Consumer Insight That's Out of Sight: Part III
For everyone following along at home, you know that we finished the previous insight blog entry looking at the difference between quantitative, qualitative and market intelligence data as they applied to a hypothetical situation. Using all of this data, we came to understand ‘why’ males ages 40-50 were frequenting a certain convenience store on Friday evenings to buy certain snacks. We came to a greater understanding of what motivated their behavior by recognizing a dilemma that led to an insight. Voila! We’re done, right? Addressing a dilemma with data, observation and market intelligence to build something meaningful and actionable = insight, right? Not so fast. We are still lacking one very important element: imagination.
Imagination allows us to connect dots that no one else has connected. It allows us to apply a human understanding of how we are motivated and what we aspire to be and do. You know that feeling you get when the author throws a twist into a good novel? Or the epiphany you experience when a director reveals a surprise ending (Sixth Sense, anyone)? That’s how you feel when you generate valuable insight. We get the ‘aha’ moment. And that’s because the author/director is unveiling something that has been present all along that we may have missed.
In order to generate insight, we need to understand how our brain works. In order to do this, we turn to one of the preeminent thinkers of the 20th century: Albert Einstein. Einstein said there are 5 levels of ascending cognitive ability. And we can use this scale to solve problems. Insights are answers to problems because they address the question of why.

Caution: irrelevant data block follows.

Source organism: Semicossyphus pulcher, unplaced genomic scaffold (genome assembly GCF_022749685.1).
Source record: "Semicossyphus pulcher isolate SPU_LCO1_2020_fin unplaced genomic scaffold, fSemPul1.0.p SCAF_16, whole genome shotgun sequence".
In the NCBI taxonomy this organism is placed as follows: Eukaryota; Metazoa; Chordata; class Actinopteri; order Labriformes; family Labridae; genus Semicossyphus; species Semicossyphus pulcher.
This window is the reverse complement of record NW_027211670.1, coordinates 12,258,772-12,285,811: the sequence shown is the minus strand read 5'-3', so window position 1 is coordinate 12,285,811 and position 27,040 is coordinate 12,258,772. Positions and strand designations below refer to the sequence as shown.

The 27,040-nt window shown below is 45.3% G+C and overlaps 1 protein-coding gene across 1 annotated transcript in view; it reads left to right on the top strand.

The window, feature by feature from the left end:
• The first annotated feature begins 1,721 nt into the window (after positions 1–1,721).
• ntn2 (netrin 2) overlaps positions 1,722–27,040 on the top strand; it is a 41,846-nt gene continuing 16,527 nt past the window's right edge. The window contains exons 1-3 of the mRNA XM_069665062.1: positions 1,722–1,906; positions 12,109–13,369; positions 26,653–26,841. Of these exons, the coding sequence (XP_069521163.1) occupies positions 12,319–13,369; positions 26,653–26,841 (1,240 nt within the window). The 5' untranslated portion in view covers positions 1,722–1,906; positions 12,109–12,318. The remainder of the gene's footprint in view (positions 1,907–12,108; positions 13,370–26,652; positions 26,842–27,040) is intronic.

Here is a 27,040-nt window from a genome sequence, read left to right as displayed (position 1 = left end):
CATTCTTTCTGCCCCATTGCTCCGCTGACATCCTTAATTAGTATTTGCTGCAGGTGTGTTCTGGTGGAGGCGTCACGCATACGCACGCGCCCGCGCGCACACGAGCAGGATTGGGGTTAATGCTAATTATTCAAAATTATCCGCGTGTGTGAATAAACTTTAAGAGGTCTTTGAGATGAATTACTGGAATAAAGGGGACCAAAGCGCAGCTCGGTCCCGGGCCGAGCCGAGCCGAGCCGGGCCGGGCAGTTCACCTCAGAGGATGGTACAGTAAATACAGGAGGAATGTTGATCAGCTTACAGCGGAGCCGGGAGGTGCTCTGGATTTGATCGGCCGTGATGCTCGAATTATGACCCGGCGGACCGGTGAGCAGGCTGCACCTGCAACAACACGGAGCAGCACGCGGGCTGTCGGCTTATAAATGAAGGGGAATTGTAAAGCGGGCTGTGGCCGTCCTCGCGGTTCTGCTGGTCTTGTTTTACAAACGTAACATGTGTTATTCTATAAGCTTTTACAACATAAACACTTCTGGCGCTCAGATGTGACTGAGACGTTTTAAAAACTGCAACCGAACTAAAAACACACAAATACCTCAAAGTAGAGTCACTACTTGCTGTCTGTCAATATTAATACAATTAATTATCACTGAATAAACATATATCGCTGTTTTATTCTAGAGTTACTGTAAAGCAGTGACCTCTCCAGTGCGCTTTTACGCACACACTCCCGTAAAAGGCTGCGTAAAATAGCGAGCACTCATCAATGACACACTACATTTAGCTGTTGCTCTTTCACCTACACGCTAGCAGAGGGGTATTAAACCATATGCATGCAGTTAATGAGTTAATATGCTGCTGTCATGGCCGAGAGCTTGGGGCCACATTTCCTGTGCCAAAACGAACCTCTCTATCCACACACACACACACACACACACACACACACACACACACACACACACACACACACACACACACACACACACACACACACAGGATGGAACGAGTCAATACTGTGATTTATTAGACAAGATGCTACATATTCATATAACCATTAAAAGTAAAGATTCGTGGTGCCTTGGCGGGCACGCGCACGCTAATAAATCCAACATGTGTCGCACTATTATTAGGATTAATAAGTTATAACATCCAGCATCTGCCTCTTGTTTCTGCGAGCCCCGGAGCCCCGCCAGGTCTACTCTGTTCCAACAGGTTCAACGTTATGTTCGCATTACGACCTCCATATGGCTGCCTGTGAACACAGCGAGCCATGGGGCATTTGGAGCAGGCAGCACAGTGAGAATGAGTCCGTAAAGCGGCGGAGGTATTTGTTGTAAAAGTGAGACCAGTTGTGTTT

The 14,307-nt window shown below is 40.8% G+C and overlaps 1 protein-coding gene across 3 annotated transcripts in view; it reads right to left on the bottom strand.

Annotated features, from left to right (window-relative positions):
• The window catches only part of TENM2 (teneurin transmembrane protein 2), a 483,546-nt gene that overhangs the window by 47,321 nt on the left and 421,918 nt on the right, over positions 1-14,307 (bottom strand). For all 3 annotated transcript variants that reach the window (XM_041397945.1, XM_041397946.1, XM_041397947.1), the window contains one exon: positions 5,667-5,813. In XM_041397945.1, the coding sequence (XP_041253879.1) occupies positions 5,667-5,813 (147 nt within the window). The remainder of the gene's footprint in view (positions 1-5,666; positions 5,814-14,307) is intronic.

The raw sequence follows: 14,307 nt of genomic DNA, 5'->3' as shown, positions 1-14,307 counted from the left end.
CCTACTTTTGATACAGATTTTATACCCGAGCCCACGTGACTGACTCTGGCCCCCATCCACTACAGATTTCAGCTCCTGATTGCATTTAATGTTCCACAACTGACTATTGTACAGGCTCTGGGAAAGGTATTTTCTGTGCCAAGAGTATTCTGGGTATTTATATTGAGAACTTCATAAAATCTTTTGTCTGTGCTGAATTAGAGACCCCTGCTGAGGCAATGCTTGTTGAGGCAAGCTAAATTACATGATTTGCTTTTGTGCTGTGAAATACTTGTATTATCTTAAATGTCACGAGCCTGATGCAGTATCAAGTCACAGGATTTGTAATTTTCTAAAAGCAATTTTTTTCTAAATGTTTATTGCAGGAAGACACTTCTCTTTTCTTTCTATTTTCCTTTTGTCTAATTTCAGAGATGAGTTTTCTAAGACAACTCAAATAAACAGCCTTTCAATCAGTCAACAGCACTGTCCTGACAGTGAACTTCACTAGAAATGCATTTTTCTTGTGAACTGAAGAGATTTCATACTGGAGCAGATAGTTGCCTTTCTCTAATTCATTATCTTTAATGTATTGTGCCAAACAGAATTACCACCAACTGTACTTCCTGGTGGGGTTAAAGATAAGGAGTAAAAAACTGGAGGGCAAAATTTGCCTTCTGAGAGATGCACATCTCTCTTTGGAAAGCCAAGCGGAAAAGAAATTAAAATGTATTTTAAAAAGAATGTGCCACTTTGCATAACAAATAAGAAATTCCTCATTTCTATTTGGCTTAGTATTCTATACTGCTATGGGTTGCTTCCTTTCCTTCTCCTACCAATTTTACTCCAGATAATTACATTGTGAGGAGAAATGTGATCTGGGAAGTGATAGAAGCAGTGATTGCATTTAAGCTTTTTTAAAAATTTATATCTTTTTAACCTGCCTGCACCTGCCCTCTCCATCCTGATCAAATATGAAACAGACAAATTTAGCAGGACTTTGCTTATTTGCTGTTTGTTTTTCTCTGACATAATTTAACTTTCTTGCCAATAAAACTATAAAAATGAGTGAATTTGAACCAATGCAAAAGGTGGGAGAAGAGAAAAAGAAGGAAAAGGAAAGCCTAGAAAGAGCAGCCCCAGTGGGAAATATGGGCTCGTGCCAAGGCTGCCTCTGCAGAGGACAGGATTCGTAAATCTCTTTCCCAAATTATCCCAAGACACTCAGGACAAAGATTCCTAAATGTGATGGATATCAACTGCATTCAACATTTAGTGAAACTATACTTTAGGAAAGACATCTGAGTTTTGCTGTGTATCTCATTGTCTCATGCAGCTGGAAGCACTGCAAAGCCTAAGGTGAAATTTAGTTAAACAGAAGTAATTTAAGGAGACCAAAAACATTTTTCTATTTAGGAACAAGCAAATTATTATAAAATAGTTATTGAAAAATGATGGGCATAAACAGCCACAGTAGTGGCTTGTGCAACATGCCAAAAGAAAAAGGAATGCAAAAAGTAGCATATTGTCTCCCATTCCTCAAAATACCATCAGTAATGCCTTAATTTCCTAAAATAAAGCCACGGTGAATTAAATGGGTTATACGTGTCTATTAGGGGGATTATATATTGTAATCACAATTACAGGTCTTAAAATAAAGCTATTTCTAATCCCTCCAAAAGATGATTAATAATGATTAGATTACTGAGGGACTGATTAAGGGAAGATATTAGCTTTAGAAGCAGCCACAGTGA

Here are the first 4 stages on Einstein’s cognitive continuum:
So that leaves the 5th and most advanced stage on Einstein’s scale: Simple.
Really? Yes, really.
‘Simple’ is the highest level, which means it is the most difficult to attain. In other words, simple is not easy. But simple is revolutionary. Because when you solve problems, even the most complex ones, with a simple solution, it creates change. Simple is beautiful, elegant and powerful. Remember the ‘aha’ moment? It happens because we feel dumbfounded that we missed something so ‘obvious’. Simple may seem obvious, but it’s far from it. In fact, simple is usually profound.
Insights are simple. They present solutions in a pure, understandable way. The best insights change things. They provide a clear understanding of the motivation behind behavior.
Now our evolving understanding of insight has become: the convergence of data, present conditions and imagination to solve a problem in a new way. And just in case you doubt how valuable imagination is to problem solving, here are Einstein’s thoughts on the matter: “When I examine myself and my methods of thought, I come close to the conclusion that the gift of imagination has meant more to me than any talent for absorbing absolute knowledge.” And speaking of ‘simple’, Einstein said: “Everything should be made as simple as possible, but no simpler”.
Genius, right? Even better, it’s simple.
We aren’t done with our friend the brain, however. When you consider that the majority of the decisions we make are subconscious, we can’t ignore any of our physiology. In fact, Catharine Hays, executive director of the Wharton Future of Advertising program believes that 80% of the decisions or choices people make are based in their subconscious. Some argue it’s even higher than that. Measuring physiology like brain waves, heart rate, breathing patterns, eye-shift, sweating, hair standing up on the back of your neck, these are all telltale signs of emotion that might lead to a choice or behavior. Because we so often trust our gut, emotion is a much bigger driver for behavior than reason.
A complete understanding of neuroscience can only help you generate better insights. In the final installment of our series, we will show you some techniques and examples that will, hopefully, have you asking plenty of questions. Read part four of this blog series here.